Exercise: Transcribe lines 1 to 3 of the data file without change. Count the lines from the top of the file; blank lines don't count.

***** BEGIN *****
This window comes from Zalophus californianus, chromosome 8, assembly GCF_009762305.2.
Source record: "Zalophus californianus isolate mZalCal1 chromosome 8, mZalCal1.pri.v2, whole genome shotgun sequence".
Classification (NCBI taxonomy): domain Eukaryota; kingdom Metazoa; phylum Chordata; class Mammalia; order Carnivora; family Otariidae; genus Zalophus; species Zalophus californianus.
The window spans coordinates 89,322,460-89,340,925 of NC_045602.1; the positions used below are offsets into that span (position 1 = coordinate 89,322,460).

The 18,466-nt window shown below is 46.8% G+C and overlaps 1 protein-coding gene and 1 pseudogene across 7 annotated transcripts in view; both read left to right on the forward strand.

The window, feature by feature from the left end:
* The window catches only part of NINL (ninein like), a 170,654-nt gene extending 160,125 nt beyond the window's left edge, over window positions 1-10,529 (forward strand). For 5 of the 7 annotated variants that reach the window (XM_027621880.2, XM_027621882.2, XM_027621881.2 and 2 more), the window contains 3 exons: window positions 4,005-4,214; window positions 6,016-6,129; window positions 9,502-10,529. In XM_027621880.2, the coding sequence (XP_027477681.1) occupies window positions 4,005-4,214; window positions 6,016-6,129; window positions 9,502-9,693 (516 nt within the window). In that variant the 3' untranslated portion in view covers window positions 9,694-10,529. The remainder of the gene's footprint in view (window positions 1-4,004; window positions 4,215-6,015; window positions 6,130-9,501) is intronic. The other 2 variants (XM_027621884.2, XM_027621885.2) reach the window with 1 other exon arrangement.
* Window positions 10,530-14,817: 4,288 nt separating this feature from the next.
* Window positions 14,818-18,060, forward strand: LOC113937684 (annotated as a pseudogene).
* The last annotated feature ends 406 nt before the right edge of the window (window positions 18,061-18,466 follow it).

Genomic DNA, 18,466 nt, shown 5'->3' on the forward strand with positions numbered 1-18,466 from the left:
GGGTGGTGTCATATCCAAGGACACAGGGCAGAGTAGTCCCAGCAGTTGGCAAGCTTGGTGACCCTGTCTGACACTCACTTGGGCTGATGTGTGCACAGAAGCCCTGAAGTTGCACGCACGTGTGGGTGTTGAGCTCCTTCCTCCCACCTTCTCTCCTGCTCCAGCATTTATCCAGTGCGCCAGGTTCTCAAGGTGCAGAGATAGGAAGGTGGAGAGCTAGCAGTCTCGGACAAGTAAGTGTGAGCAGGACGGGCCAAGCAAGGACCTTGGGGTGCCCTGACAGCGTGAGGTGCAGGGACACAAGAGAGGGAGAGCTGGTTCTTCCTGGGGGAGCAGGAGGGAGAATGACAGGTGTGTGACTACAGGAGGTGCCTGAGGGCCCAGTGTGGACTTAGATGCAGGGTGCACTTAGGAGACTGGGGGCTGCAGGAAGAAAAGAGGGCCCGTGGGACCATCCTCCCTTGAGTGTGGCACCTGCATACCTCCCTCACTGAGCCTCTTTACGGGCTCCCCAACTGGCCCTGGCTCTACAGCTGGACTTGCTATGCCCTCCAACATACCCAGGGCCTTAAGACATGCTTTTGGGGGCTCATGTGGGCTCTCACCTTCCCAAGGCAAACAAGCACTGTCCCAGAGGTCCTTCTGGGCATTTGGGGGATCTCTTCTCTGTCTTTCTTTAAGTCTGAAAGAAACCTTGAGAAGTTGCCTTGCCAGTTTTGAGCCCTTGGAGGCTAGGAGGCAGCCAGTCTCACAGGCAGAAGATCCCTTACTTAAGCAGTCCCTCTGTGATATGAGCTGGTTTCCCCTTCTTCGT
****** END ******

This window comes from Zalophus californianus, chromosome 8, assembly GCF_009762305.2.
Source record: "Zalophus californianus isolate mZalCal1 chromosome 8, mZalCal1.pri.v2, whole genome shotgun sequence".
Classification (NCBI taxonomy): domain Eukaryota; kingdom Metazoa; phylum Chordata; class Mammalia; order Carnivora; family Otariidae; genus Zalophus; species Zalophus californianus.